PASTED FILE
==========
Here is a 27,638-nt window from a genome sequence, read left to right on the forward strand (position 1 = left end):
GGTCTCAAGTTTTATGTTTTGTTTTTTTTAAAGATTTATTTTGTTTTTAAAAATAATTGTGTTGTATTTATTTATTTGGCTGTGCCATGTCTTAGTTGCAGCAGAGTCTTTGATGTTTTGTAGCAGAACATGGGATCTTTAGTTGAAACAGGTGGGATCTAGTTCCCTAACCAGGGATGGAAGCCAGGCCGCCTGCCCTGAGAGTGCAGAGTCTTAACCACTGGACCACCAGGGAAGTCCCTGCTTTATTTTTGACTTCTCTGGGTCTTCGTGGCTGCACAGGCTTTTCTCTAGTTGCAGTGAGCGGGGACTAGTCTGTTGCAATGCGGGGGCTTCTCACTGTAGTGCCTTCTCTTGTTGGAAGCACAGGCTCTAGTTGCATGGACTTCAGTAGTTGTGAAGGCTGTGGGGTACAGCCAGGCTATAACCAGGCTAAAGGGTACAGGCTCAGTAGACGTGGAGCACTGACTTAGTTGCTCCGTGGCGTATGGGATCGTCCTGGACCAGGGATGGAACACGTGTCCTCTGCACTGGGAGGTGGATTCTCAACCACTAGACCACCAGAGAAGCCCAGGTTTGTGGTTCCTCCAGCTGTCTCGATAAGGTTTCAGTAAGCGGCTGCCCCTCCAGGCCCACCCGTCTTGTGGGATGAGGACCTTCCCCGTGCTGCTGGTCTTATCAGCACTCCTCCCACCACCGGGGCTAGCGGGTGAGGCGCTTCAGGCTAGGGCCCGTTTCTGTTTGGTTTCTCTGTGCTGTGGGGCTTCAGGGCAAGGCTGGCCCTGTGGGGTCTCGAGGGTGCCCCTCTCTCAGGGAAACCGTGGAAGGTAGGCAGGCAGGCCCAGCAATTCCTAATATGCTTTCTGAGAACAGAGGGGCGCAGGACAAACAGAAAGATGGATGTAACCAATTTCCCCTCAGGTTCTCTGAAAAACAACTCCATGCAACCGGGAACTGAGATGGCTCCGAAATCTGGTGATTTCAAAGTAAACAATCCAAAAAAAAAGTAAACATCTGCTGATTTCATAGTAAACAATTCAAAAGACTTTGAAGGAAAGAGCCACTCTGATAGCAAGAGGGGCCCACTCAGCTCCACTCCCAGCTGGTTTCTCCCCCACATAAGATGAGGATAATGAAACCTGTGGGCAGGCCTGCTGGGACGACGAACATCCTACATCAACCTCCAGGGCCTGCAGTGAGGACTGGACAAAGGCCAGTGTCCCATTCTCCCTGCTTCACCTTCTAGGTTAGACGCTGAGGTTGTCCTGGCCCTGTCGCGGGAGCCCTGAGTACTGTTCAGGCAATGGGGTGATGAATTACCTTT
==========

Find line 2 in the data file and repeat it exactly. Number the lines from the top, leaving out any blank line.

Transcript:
GGTCTCAAGTTTTATGTTTTGTTTTTTTTAAAGATTTATTTTGTTTTTAAAAATAATTGTGTTGTATTTATTTATTTGGCTGTGCCATGTCTTAGTTGCAGCAGAGTCTTTGATGTTTTGTAGCAGAACATGGGATCTTTAGTTGAAACAGGTGGGATCTAGTTCCCTAACCAGGGATGGAAGCCAGGCCGCCTGCCCTGAGAGTGCAGAGTCTTAACCACTGGACCACCAGGGAAGTCCCTGCTTTATTTTTGACTTCTCTGGGTCTTCGTGGCTGCACAGGCTTTTCTCTAGTTGCAGTGAGCGGGGACTAGTCTGTTGCAATGCGGGGGCTTCTCACTGTAGTGCCTTCTCTTGTTGGAAGCACAGGCTCTAGTTGCATGGACTTCAGTAGTTGTGAAGGCTGTGGGGTACAGCCAGGCTATAACCAGGCTAAAGGGTACAGGCTCAGTAGACGTGGAGCACTGACTTAGTTGCTCCGTGGCGTATGGGATCGTCCTGGACCAGGGATGGAACACGTGTCCTCTGCACTGGGAGGTGGATTCTCAACCACTAGACCACCAGAGAAGCCCAGGTTTGTGGTTCCTCCAGCTGTCTCGATAAGGTTTCAGTAAGCGGCTGCCCCTCCAGGCCCACCCGTCTTGTGGGATGAGGACCTTCCCCGTGCTGCTGGTCTTATCAGCACTCCTCCCACCACCGGGGCTAGCGGGTGAGGCGCTTCAGGCTAGGGCCCGTTTCTGTTTGGTTTCTCTGTGCTGTGGGGCTTCAGGGCAAGGCTGGCCCTGTGGGGTCTCGAGGGTGCCCCTCTCTCAGGGAAACCGTGGAAGGTAGGCAGGCAGGCCCAGCAATTCCTAATATGCTTTCTGAGAACAGAGGGGCGCAGGACAAACAGAAAGATGGATGTAACCAATTTCCCCTCAGGTTCTCTGAAAAACAACTCCATGCAACCGGGAACTGAGATGGCTCCGAAATCTGGTGATTTCAAAGTAAACAATCCAAAAAAAAAGTAAACATCTGCTGATTTCATAGTAAACAATTCAAAAGACTTTGAAGGAAAGAGCCACTCTGATAGCAAGAGGGGCCCACTCAGCTCCACTCCCAGCTGGTTTCTCCCCCACATAAGATGAGGATAATGAAACCTGTGGGCAGGCCTGCTGGGACGACGAACATCCTACATCAACCTCCAGGGCCTGCAGTGAGGACTGGACAAAGGCCAGTGTCCCATTCTCCCTGCTTCACCTTCTAGGTTAGACGCTGAGGTTGTCCTGGCCCTGTCGCGGGAGCCCTGAGTACTGTTCAGGCAATGGGGTGATGAATTACCTTT